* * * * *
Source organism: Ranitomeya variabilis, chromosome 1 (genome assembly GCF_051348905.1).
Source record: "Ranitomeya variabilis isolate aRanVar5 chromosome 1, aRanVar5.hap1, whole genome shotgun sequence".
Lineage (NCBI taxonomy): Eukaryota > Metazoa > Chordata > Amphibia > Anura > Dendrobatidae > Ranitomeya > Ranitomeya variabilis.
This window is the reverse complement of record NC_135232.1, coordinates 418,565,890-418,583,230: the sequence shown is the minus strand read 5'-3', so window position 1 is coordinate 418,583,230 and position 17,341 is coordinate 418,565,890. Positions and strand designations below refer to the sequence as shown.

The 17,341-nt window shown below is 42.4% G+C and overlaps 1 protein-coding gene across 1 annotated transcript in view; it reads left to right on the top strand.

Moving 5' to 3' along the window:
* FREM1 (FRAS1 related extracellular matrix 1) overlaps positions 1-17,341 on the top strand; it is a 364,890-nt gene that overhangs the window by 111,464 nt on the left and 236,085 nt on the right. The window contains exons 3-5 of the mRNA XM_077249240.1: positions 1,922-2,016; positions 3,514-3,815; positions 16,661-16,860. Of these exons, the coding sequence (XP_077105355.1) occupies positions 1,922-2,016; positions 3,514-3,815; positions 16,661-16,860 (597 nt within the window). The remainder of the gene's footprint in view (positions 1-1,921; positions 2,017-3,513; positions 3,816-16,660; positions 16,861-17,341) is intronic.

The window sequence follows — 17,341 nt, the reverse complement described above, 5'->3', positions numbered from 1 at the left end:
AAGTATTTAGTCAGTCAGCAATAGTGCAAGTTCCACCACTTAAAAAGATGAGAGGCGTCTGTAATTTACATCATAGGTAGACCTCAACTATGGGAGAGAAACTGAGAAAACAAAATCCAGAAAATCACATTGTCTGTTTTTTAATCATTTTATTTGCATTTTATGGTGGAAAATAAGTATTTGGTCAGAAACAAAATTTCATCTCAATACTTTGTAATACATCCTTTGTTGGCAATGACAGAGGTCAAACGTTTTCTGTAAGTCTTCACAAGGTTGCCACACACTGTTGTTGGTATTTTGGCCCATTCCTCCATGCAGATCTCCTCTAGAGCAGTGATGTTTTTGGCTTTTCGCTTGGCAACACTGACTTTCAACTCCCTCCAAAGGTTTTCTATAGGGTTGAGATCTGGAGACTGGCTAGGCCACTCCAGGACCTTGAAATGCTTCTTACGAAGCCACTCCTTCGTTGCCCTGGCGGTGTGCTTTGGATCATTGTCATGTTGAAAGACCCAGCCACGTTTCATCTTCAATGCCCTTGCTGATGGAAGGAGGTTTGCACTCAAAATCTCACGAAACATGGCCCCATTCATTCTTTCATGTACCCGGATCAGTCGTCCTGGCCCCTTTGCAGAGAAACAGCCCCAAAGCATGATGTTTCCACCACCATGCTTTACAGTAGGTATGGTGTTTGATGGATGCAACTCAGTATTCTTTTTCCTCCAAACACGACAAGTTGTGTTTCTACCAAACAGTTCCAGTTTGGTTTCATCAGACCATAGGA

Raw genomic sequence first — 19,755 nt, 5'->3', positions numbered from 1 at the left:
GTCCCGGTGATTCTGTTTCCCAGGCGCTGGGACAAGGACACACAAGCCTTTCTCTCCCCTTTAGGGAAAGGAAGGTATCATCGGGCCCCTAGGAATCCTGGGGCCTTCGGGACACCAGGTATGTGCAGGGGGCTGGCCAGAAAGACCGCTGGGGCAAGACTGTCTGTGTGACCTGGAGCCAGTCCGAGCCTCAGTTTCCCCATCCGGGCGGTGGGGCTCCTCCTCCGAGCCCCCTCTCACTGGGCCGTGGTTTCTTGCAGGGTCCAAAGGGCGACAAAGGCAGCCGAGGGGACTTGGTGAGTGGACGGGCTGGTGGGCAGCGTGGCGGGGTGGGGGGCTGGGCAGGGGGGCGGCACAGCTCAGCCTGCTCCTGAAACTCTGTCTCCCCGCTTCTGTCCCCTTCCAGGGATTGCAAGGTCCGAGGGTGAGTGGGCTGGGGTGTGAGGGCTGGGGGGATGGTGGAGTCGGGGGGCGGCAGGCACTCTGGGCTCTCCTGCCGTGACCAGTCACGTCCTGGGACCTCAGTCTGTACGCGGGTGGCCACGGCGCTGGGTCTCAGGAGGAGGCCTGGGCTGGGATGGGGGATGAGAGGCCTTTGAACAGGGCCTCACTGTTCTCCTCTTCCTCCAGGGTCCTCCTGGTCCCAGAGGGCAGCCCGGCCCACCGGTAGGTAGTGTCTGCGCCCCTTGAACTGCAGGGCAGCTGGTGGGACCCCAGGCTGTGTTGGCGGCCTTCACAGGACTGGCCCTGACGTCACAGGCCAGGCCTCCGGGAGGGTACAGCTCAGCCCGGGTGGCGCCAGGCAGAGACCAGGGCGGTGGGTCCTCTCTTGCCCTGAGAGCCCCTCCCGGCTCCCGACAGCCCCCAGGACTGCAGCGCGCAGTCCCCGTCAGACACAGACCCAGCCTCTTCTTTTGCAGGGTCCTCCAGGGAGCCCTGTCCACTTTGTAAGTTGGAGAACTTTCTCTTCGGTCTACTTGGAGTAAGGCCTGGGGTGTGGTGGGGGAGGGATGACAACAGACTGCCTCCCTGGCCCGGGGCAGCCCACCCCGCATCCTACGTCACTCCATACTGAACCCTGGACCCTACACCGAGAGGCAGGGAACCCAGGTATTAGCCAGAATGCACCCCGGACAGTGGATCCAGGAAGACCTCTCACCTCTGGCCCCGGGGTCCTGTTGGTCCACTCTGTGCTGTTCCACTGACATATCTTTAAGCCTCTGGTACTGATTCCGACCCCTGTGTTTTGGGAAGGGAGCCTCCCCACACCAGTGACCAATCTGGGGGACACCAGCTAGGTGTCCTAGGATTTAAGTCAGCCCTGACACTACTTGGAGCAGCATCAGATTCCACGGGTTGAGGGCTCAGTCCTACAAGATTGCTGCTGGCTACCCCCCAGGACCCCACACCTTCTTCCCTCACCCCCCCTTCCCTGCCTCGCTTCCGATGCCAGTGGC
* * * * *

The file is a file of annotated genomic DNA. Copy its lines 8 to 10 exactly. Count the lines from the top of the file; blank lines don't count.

The window sequence follows — 17,341 nt, the reverse complement described above, 5'->3', positions numbered from 1 at the left end:
AAGTATTTAGTCAGTCAGCAATAGTGCAAGTTCCACCACTTAAAAAGATGAGAGGCGTCTGTAATTTACATCATAGGTAGACCTCAACTATGGGAGAGAAACTGAGAAAACAAAATCCAGAAAATCACATTGTCTGTTTTTTAATCATTTTATTTGCATTTTATGGTGGAAAATAAGTATTTGGTCAGAAACAAAATTTCATCTCAATACTTTGTAATACATCCTTTGTTGGCAATGACAGAGGTCAAACGTTTTCTGTAAGTCTTCACAAGGTTGCCACACACTGTTGTTGGTATTTTGGCCCATTCCTCCATGCAGATCTCCTCTAGAGCAGTGATGTTTTTGGCTTTTCGCTTGGCAACACTGACTTTCAACTCCCTCCAAAGGTTTTCTATAGGGTTGAGATCTGGAGACTGGCTAGGCCACTCCAGGACCTTGAAATGCTTCTTACGAAGCCACTCCTTCGTTGCCCTGGCGGTGTGCTTTGGATCATTGTCATGTTGAAAGACCCAGCCACGTTTCATCTTCAATGCCCTTGCTGATGGAAGGAGGTTTGCACTCAAAATCTCACGAAACATGGCCCCATTCATTCTTTCATGTACCCGGATCAGTCGTCCTGGCCCCTTTGCAGAGAAACAGCCCCAAAGCATGATGTTTCCACCACCATGCTTTACAGTAGGTATGGTGTTTGATGGATGCAACTCAGTATTCTTTTTCCTCCAAACACGACAAGTTGTGTTTCTACCAAACAGTTCCAGTTTGGTTTCATCAGACCATAGGA

Raw genomic sequence first — 19,755 nt, 5'->3', positions numbered from 1 at the left: